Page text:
Screenrant recently declared that this year “is shaping up to be a breakout year for female heroes (and villains) of every sort.” The online magazine profiled “15 Characters Who Will Make 2016 the Year of the Female Superhero” including such popular figures from the comics as Harley Quinn, Scarlet Witch, and Supergirl. That’s fifteen this year alone – superheroines who are taking the cinematic wheel and forcing the male Old Guard like Batman and Superman to take a back seat. What does such a role reversal mean? Is it just a temporary trend or are we witnessing a cultural shift in our perception of heroism? And why does it matter?
In recent decades Hollywood has increasingly presented strong female characters who can hold their own in action flicks, thrillers, and sci-fi epics. The dramatic difference now, though, is that Hollywood feels the time is right to give such characters their own movies, bucking the traditional wisdom that female leads can’t put enough people in cinema seats. Whether that risk will pay off financially remains to be seen, but in any case, the sense is that the culture is ripe for women to step into butt-kicking heroic movie roles that once belonged entirely to men.
It’s not that male superheroes are in danger of becoming extinct. There is no shortage of them already, and Marvel seems to pluck more out of its bottomless magician’s hat at will. But their female counterparts are now poised for world domination. Oscar winner Brie Larson, for example, will play Captain Marvel, the first superheroine to headline a Marvel Studios film, in a flick that may actually be directed by the first woman to direct a superhero movie. Wonder Woman is finally set to break out on her own next year in a highly-anticipated film. The President of Marvel Studios has revealed that, of all the previously minor Marvel characters who are likely to get their own films in the coming decade, the studio is “most emotionally and creatively committed” to one starring Scarlett Johansson’s Black Widow. And although The Rocketeer was not technically a superhero, Disney is planning a sequel to the 1991 film which starred Billy Campbell; but in the follow-up, to be called The Rocketeers, the jet pack-wearing pilot this time will be an African-American female.
Meanwhile the more traditional superheroes don’t seem to know what to do with themselves anymore. They’ve been reduced to battling each other, as in Captain America: Civil War and Batman v. Superman: Dawn of Justice, as often as they fight their evil nemeses. Many consider Wonder Woman’s debut in that latter film to be the movie’s high point. And in the upcoming Thor: Ragnarok, Chris Hemsworth’s Norse god has even shorn his long locks; is it too much of a stretch to suggest that this is symbolic of how the rise of superheroines is draining him and his cohorts of their power, a là Samson at the hands of Delilah?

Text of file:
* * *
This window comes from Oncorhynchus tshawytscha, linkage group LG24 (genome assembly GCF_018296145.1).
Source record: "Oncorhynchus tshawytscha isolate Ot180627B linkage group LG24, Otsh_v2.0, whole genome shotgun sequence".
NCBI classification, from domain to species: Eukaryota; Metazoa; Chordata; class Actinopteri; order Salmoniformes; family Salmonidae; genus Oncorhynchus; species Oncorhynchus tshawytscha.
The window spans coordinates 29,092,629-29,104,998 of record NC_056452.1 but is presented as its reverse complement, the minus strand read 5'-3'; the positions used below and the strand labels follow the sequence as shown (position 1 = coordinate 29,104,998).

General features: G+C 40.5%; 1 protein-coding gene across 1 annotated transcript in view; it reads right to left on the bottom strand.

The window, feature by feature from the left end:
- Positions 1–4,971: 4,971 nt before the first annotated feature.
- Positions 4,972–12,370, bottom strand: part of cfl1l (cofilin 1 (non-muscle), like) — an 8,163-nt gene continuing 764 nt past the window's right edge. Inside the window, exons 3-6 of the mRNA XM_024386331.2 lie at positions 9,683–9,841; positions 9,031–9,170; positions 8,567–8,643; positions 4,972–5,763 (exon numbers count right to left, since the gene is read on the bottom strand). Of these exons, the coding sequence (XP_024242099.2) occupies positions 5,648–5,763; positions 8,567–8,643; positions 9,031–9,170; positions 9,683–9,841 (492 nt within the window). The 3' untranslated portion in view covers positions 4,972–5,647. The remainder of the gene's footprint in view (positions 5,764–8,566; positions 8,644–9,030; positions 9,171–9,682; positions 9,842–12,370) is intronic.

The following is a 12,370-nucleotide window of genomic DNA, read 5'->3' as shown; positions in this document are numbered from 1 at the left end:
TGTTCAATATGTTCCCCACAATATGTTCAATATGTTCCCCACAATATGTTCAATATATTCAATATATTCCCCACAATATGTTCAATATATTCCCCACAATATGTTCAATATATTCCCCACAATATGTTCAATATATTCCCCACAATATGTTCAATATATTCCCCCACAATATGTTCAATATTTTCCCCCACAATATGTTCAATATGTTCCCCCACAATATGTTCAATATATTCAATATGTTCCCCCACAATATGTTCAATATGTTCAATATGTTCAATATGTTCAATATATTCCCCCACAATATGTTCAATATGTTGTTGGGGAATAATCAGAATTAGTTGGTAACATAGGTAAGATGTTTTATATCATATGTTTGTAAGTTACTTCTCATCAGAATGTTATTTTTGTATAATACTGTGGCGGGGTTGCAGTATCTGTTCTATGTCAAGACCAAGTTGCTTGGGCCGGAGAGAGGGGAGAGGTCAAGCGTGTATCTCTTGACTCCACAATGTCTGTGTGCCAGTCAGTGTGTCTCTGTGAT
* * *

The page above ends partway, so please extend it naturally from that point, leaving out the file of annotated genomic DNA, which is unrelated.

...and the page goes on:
Okay, that last example was a bit of a stretch, but the point is that the old familiar superheroes are beginning to feel stagnant and occasionally even morally confused, while the women are an invigorating breath of fresh air. Even many male comic book geeks seem just as eager as fan-girls are for the breakouts of such characters as Harley Quinn and Wonder Woman. But while this wave of female empowerment may be exhilarating for many, there is also an element of emasculation here as well.
That may seem like an absurd statement. Isn’t that taking this comic book juvenilia too seriously? Aren’t superhero movies for kids? But that’s exactly the point. Such extraordinary characters as, say, Captain America are important because heroes are symbols of the way a culture views standards of courage and virtue, power and freedom, good and evil. From the Goliath-slaying David to Beowulf to Superman, our legendary heroes define our times and help our youth – in particular our boys – develop a moral imagination. Superheroes are valuable personae for preparing boys, through play and fantasy, to choose good over evil and to one day stand courageously themselves against evil in the real world. And “when a culture falls down on its job of constructing a meaningful hero-system for its members," writes the cultural anthropologist Ernest Becker, life “explodes in anarchy and chaos.”
Boys – more than girls – need a cultural pantheon of vigorous warrior heroes in place as role models of both physical and moral power. Why “more than girls”? Because despite Hollywood’s current politically correct obsession with depicting women as warriors who are every bit the equal of men, in reality men are and always have been, with rare exceptions, the fighters, the protectors of the weak, the defenders of home and country.
This is not at all to suggest that women are incapable of courage or patriotism or ferocity in defending hearth and family, only that for thousands of years battle has properly been the domain of men and will continue to be. The stories of our heroic icons are the inspiration for our future heroes, and today those stories are largely being told in movie theaters. So by all means, Hollywood, empower women to be heroines in their own right rather than victims, but don’t let our heroes diminish in the process.
From Acculturated, 8/10/16